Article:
Information about the Product:
Trust's Product Page:
The picture provided above is a snapshot of Trust's Product Page.
If I had provided a link to connect you to the Trust's Product Page, you would have to create an account to see their products.
Output of the camera
This output is made with the settings bellow. It's best I was able to get. It's not the interlaced 352x288 format.
And here you are the interlaced version with another cat:
Installation under Gutsy Gibbon 7.10
Installation is composed of 2 steps, the compilation and settings. The webcam comes with a VERY UGLY QUALITY, so don't expect much. Actually even if it is really cheap I was disappointed with the imaging. I think on MS Windows it gives better images.
Get and compile the gspca latest driver
In order to get it working you must download and recompile the latest gspca driver with small editing in code.
Firstly install some needed software (camorama not needed but great for testing) and get to your /usr/src folder:
sudo apt-get install camorama build-essential linux-headers-$(uname -r) cd /usr/src
Secondly switch to a privileged user and download the latest driver from http://mxhaard.free.fr/download.html Look there in case there is new driver offered. Then extract the files from the downloaded archive:
sudo su wget http://mxhaard.free.fr/spca50x/Download/gspcav1-20071224.tar.gz tar zxvf gspcav1-20071224.tar.gz
In next step go to new folder:
Now there is a small workaround, open the file Pixart/pac207.h in edit mode:
Find the line 137 and change it to look like the code below and save the file:
if (id != 0x27||id != 0x08)
Now you can compile the driver:
make clean make make install
Very important step is to copy newly created module file gspca.ko to the right location:
cp gspca.ko /lib/modules/2.6.22-14-generic/ubuntu/media/gspcav1/
You can try to load the module, firstly make sure there is no gspca module loaded, if so, remove it. It will create the /dev/videoX file:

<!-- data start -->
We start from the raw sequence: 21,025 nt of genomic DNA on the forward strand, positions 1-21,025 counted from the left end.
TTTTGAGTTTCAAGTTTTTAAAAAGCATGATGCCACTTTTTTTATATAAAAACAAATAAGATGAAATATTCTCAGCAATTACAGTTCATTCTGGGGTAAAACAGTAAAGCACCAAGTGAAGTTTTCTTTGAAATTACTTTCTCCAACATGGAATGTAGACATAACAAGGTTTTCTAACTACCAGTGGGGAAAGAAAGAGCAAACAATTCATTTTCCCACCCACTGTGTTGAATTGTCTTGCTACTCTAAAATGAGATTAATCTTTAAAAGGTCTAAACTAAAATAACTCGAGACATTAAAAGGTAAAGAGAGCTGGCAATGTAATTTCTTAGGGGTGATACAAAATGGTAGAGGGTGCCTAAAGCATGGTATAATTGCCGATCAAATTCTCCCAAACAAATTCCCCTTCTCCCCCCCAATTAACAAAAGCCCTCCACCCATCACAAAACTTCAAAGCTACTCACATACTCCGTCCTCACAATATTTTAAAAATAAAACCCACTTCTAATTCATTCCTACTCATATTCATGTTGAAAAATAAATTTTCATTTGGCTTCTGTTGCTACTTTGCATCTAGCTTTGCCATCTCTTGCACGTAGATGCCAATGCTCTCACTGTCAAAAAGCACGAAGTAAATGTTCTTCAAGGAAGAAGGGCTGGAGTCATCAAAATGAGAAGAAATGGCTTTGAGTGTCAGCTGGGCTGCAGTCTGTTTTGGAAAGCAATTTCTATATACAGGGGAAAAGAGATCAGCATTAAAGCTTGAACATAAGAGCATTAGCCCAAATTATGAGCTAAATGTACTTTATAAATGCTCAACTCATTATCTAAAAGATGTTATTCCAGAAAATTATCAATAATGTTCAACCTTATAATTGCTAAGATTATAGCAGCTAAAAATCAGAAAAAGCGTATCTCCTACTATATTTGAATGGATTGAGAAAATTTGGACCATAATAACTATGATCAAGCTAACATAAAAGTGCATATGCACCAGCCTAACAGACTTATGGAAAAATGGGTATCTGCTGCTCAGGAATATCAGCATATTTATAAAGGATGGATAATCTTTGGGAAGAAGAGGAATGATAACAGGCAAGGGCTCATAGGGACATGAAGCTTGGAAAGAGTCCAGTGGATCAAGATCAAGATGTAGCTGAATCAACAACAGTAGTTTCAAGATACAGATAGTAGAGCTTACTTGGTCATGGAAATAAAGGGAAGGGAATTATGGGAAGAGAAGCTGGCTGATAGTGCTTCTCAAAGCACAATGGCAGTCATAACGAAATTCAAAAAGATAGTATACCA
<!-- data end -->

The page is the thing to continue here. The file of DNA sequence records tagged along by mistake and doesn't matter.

lsmod |grep gspca rmmod gspca modprobe gspca
Finally, you can try to test the webcam with the camorama, you will probably want to test it in the full interlaced size with the -M modifier. Be sure to use the 'Color Correction' effect in Camorama, which switches from RGB to BRG color schema. You have to be in the 'video' group to be able to access the /dev/videoX file, I had to solve it by changing permissions to 777:
chmod 777 /dev/video0 camorama camorama -M
The only settings that worked for me in Camorama were the brightness and the contrast bars. I will show you my settings in the following chapter.
If you have your cam working but you are surprised about the ugly blue image, you can try to do the following. The gspca driver can be tweaked through the /sys/module/gspca/parameters/xxx file. You can edit the parameter this way:
sudo su echo 270 > /sys/module/gspca/parameters/GRed camorama
This will change the red color strength, launches camorama. You must restart camorama to see newly affected results. I played with the G*, Off*, autoexpo, gamma and force_rgb attributes. If you find some configuration good enough, tell the modprobe program to use the configuration in the modprobe /etc/modprobe.d/options file:
Here you are my configuration:
options gspca autoexpo=0 gamma=5 GBlue=270 GGreen=270 GRed=330 OffGreen=-20 OffRed=-20 OffBlue=-20
Autoexpo=1 (On/0ff, 1/0) is great function, but lessens FPS. I can get 22.5 FPS with autoexpo disabled.
Ok, now it's time to save the modules options file with added line, rmmmod and modprobe:
rmmod gspca modprobe gspca
If you find it OK, you can add the 'gspca' module to your /etc/modules file. If you have the problem with 'rights' management of /dev/videoX file, you can try to add this line to /etc/rc.local file before the 'exit 0' line:
chmod 777 /dev/video0